One other technique used by Wordsworth in The Female Vagrant can be seen in the alliteration of the words “dried up, despairing, desolate”. The repetition of the ‘d’ sound serves to illustrate how deeply affected she is by the events which have caused her great sadness.

Furthermore, the alliteration also represents how she has become trapped in her current state. The harsh ‘t’ sound of the words “wretched, forlorn, and forsaken” furthers this idea that she is hopeless and alone. This poem ultimately speaks to the struggles faced by many during this time period, especially women who were left to fend for themselves.

By starting with a carefree and joyful tone, Wordsworth sets up a sharp contrast to the poem’s later heartbreak. For example, the line “with thoughtless joy I stretch’d along the shore” from the first stanza is directly juxtaposed with the much sadder line “for no earthly friend/ Have I.” at the end of her tale, when she’s describing her sense of loss and eternal solitude.

The poem tells the story of a young woman who is forced to leave her home and live as a vagrant. She suffers great hardship, but remains stoic and hopeful throughout her ordeal. The poem highlights the strength of human character in the face of adversity.

The title, “The Female Vagrant”, refers to the protagonist of the poem, and serves as a reminder of her status as an outcast from society. The poem is written in first person, which allows readers to empathise with the female vagrant’s situation.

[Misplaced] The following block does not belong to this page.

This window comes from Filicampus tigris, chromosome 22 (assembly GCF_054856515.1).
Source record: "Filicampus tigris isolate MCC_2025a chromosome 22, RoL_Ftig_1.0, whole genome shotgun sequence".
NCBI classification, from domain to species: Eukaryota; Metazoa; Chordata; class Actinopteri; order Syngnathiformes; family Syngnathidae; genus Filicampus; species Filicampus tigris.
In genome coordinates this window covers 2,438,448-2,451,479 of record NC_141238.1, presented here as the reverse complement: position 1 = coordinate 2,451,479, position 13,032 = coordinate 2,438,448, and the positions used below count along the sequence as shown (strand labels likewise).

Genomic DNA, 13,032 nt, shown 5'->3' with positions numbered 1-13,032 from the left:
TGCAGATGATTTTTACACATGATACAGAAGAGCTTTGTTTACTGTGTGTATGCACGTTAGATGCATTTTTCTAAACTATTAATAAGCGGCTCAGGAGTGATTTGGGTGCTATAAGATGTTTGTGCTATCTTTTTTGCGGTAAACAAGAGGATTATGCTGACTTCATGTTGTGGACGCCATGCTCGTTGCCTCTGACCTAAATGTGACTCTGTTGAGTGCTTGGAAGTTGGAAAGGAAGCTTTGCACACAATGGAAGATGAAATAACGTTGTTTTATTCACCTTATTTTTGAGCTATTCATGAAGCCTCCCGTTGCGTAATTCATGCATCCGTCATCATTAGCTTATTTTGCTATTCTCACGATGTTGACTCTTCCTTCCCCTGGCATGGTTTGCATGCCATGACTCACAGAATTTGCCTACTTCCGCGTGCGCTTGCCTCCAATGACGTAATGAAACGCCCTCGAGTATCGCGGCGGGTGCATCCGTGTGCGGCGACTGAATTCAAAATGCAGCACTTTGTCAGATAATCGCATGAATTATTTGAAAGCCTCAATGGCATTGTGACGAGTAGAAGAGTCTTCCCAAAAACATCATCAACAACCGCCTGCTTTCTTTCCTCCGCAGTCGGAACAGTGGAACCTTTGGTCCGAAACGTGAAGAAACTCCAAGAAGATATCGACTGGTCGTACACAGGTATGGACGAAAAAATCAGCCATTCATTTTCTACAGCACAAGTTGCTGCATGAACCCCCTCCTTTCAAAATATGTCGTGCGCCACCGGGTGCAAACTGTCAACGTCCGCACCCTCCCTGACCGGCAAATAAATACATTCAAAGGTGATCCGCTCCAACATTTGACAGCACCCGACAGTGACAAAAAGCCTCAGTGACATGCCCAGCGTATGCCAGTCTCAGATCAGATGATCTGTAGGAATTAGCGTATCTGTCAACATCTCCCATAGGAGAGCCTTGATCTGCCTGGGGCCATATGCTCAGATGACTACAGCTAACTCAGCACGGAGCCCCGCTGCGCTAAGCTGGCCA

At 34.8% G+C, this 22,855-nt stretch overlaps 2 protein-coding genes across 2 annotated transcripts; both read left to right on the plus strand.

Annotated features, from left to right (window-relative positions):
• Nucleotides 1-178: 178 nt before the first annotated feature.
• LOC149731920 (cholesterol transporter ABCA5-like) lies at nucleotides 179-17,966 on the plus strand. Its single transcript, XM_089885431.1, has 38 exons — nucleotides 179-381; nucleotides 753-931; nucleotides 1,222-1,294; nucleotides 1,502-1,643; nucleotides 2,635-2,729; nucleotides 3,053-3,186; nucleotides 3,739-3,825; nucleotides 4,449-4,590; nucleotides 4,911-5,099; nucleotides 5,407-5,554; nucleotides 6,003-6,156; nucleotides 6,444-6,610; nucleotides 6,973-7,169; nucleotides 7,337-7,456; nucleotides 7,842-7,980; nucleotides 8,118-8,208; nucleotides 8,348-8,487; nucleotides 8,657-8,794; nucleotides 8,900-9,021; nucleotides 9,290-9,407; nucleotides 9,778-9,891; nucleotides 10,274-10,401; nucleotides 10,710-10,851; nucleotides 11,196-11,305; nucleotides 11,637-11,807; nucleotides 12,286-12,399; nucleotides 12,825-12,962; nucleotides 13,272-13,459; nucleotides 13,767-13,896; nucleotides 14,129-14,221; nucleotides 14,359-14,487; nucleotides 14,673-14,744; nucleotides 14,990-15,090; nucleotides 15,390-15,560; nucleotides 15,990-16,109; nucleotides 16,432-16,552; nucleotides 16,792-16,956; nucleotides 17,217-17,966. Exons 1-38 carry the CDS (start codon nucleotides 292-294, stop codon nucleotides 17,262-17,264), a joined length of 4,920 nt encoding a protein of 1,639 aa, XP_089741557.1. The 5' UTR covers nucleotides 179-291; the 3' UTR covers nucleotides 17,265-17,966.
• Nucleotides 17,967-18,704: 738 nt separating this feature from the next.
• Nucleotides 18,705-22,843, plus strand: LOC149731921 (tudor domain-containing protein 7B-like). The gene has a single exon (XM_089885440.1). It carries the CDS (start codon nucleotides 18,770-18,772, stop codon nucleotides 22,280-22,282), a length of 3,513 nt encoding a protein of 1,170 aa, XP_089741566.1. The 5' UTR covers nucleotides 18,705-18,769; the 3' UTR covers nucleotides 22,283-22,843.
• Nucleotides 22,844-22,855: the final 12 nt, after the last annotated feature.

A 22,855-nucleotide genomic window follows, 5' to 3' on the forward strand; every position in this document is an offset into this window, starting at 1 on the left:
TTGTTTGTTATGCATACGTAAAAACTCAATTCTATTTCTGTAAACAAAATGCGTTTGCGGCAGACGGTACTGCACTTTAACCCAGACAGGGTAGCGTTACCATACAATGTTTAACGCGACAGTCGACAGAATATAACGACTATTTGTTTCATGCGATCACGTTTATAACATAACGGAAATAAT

Wordsworth’s use of simple language and short lines creates a sense of immediacy, making it easy for readers to follow the story. He also uses repetition for emphasis, such as in the lines “I had no companion in my woes./ I lived/ I lived to see my fellow-creatures drop/ Around me like the leaves of autumn.”

The poem is ultimately a story of hope, in spite of the hardships faced by the protagonist. In the final stanza, she reflects on her situation and resolves to remain positive: “Though all around/ Seemed dreary and deserted, I not fear’d// That I should die for want of food or rest,// So long as from within there well’d up clear/ This spring of comfort.” This shows the reader that it is possible to maintain hope even in the darkest of times.

Wordsworth and Coleridge use different literary techniques to make the reader feel sympathy for the characters. In The Dungeon, Coleridge uses an angry narrator to show how cruel the prison system is and how it ruins the life of the prisoner. Similarly, in The Convict, Wordsworth uses an observer to create a connection between the convict and reader that makes them sympathize with him.

In The Female Vagrant, both poets use a female character as their subject which allows the reader to easily identify with her. Furthermore, they include elements of the supernatural which are designed to create an emotional response in the reader.

Both Poems have a clear objective; to make the reader feel sympathy for the protagonist. In The Dungeon, this is done by making the protagonist an everyman figure who is caught up in a system that he does not understand. Similarly, in The Convict, Wordsworth uses a similar technique by making the convict a sympathetic figure who has been dealt a bad hand in life.